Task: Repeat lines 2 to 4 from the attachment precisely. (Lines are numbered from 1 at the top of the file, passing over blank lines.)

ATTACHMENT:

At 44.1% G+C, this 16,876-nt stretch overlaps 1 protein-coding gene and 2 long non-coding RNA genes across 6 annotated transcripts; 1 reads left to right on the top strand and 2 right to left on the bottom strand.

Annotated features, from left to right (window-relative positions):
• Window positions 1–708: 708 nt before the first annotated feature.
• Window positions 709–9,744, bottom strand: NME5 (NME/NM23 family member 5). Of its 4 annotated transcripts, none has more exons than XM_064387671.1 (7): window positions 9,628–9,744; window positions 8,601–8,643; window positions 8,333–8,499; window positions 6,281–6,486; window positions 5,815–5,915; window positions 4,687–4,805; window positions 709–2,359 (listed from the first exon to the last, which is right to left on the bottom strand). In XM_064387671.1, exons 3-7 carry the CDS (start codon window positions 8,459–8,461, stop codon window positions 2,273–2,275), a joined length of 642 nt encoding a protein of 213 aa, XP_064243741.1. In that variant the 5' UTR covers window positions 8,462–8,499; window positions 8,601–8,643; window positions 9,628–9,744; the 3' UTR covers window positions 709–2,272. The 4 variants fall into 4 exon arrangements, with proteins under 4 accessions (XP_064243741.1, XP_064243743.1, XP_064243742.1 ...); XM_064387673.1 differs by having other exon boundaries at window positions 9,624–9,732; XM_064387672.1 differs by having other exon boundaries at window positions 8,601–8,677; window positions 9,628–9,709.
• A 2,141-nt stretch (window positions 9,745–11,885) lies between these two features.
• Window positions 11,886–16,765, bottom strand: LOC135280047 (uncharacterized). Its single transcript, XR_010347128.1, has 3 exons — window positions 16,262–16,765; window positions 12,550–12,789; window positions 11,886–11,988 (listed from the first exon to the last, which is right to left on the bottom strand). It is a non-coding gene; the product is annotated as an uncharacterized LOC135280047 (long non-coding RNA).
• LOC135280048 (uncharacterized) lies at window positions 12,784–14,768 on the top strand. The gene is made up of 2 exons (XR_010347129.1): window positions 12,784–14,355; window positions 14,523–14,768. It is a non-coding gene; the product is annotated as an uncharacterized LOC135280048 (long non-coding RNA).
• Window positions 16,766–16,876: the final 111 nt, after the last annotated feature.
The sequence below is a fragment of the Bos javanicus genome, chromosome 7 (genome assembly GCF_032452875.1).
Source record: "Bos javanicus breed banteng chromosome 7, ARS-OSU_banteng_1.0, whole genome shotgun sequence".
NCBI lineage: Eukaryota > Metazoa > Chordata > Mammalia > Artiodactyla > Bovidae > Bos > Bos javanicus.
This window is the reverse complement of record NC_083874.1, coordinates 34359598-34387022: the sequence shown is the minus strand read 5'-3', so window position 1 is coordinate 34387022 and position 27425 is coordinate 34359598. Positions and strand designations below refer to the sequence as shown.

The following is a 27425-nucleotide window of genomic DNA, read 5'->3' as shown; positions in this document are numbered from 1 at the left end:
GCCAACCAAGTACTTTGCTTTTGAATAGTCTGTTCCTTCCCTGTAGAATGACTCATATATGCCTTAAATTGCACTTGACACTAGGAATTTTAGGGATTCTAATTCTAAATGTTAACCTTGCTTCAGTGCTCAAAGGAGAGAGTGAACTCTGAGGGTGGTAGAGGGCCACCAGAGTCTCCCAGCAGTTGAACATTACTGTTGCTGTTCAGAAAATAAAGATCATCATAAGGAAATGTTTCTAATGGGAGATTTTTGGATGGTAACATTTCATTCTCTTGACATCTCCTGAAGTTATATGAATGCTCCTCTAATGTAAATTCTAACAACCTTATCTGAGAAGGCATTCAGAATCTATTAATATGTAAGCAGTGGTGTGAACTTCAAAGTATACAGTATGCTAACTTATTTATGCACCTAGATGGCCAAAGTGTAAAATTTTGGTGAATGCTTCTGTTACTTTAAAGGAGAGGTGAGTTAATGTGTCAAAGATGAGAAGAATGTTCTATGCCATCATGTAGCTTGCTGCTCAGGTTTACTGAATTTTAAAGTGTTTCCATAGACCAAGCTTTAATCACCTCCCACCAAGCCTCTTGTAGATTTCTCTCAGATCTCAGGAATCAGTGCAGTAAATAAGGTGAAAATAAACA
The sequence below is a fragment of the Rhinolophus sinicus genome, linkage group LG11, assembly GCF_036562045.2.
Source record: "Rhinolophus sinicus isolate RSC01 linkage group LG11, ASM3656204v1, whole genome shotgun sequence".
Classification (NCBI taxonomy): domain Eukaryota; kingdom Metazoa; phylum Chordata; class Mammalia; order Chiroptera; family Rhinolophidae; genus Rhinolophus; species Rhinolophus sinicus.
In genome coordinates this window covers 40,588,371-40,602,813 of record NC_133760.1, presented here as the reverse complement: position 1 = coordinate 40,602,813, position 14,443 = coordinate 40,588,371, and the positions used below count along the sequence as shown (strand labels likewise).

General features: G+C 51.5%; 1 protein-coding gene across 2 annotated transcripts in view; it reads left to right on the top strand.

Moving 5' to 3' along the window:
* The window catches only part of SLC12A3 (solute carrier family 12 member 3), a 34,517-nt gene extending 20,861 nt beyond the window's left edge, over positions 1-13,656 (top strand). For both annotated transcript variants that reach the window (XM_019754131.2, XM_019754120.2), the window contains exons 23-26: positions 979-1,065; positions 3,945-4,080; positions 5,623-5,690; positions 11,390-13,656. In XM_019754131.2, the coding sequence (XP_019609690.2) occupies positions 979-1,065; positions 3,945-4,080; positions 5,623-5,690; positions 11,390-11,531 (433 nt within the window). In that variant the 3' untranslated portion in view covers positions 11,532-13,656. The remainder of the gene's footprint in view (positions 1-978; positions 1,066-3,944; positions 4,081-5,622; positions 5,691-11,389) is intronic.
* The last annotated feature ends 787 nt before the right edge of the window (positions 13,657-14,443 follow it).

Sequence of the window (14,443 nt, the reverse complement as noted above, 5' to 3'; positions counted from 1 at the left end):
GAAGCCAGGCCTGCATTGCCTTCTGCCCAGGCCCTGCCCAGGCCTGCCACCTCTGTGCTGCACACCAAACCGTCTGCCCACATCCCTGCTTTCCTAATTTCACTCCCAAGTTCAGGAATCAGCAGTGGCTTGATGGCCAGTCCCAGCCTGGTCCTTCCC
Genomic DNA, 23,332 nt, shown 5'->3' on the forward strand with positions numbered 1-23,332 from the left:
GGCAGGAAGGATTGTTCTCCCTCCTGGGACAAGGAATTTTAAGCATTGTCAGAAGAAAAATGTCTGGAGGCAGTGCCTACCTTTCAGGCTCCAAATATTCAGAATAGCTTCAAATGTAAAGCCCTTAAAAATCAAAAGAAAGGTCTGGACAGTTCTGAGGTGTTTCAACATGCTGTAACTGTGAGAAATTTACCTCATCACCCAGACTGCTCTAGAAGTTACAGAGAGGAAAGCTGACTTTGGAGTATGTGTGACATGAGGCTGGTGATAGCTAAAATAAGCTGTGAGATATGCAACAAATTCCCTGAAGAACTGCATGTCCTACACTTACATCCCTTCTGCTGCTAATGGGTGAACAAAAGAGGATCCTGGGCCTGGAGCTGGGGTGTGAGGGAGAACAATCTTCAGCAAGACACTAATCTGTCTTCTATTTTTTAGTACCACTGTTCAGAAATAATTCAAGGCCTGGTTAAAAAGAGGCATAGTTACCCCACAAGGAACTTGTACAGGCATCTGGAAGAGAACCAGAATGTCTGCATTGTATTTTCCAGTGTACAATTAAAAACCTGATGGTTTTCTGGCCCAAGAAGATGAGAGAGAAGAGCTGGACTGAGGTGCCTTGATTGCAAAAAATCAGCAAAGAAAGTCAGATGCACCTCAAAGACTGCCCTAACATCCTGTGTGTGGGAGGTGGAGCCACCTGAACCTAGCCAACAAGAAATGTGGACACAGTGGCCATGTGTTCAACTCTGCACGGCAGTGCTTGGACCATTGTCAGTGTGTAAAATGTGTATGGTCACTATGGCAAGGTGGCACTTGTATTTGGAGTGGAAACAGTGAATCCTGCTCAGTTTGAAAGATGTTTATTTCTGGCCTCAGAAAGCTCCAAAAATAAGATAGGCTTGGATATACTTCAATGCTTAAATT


Annotated features, from left to right (window-relative positions):
• Window positions 1–708: 708 nt before the first annotated feature.
• Window positions 709–9,744, bottom strand: NME5 (NME/NM23 family member 5). Of its 4 annotated transcripts, none has more exons than XM_064387671.1 (7): window positions 9,628–9,744; window positions 8,601–8,643; window positions 8,333–8,499; window positions 6,281–6,486; window positions 5,815–5,915; window positions 4,687–4,805; window positions 709–2,359 (listed from the first exon to the last, which is right to left on the bottom strand). In XM_064387671.1, exons 3-7 carry the CDS (start codon window positions 8,459–8,461, stop codon window positions 2,273–2,275), a joined length of 642 nt encoding a protein of 213 aa, XP_064243741.1. In that variant the 5' UTR covers window positions 8,462–8,499; window positions 8,601–8,643; window positions 9,628–9,744; the 3' UTR covers window positions 709–2,272. The 4 variants fall into 4 exon arrangements, with proteins under 4 accessions (XP_064243741.1, XP_064243743.1, XP_064243742.1 ...); XM_064387673.1 differs by having other exon boundaries at window positions 9,624–9,732; XM_064387672.1 differs by having other exon boundaries at window positions 8,601–8,677; window positions 9,628–9,709.